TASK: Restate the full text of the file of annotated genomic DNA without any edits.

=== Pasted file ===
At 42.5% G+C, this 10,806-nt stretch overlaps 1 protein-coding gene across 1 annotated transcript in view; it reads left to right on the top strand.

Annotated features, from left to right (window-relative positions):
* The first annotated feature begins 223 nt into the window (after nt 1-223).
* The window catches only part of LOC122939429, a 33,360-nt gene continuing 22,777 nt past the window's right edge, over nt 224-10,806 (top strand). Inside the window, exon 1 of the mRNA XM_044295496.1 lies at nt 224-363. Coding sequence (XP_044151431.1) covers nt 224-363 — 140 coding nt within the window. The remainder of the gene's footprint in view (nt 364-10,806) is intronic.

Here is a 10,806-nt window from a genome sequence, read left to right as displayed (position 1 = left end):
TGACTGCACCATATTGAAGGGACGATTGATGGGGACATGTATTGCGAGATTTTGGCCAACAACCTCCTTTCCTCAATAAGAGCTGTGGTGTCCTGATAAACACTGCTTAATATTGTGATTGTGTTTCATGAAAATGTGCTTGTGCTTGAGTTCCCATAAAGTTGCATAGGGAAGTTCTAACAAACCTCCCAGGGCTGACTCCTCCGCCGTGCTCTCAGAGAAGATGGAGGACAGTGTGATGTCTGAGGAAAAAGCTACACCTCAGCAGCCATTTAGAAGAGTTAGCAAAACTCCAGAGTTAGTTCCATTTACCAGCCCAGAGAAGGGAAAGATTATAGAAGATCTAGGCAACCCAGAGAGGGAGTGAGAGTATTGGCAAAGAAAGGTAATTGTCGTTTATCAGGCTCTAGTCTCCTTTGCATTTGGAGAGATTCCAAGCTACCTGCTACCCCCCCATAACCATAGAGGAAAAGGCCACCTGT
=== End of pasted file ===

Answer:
At 42.5% G+C, this 10,806-nt stretch overlaps 1 protein-coding gene across 1 annotated transcript in view; it reads left to right on the top strand.

Annotated features, from left to right (window-relative positions):
* The first annotated feature begins 223 nt into the window (after nt 1-223).
* The window catches only part of LOC122939429, a 33,360-nt gene continuing 22,777 nt past the window's right edge, over nt 224-10,806 (top strand). Inside the window, exon 1 of the mRNA XM_044295496.1 lies at nt 224-363. Coding sequence (XP_044151431.1) covers nt 224-363 — 140 coding nt within the window. The remainder of the gene's footprint in view (nt 364-10,806) is intronic.

Here is a 10,806-nt window from a genome sequence, read left to right as displayed (position 1 = left end):
TGACTGCACCATATTGAAGGGACGATTGATGGGGACATGTATTGCGAGATTTTGGCCAACAACCTCCTTTCCTCAATAAGAGCTGTGGTGTCCTGATAAACACTGCTTAATATTGTGATTGTGTTTCATGAAAATGTGCTTGTGCTTGAGTTCCCATAAAGTTGCATAGGGAAGTTCTAACAAACCTCCCAGGGCTGACTCCTCCGCCGTGCTCTCAGAGAAGATGGAGGACAGTGTGATGTCTGAGGAAAAAGCTACACCTCAGCAGCCATTTAGAAGAGTTAGCAAAACTCCAGAGTTAGTTCCATTTACCAGCCCAGAGAAGGGAAAGATTATAGAAGATCTAGGCAACCCAGAGAGGGAGTGAGAGTATTGGCAAAGAAAGGTAATTGTCGTTTATCAGGCTCTAGTCTCCTTTGCATTTGGAGAGATTCCAAGCTACCTGCTACCCCCCCATAACCATAGAGGAAAAGGCCACCTGT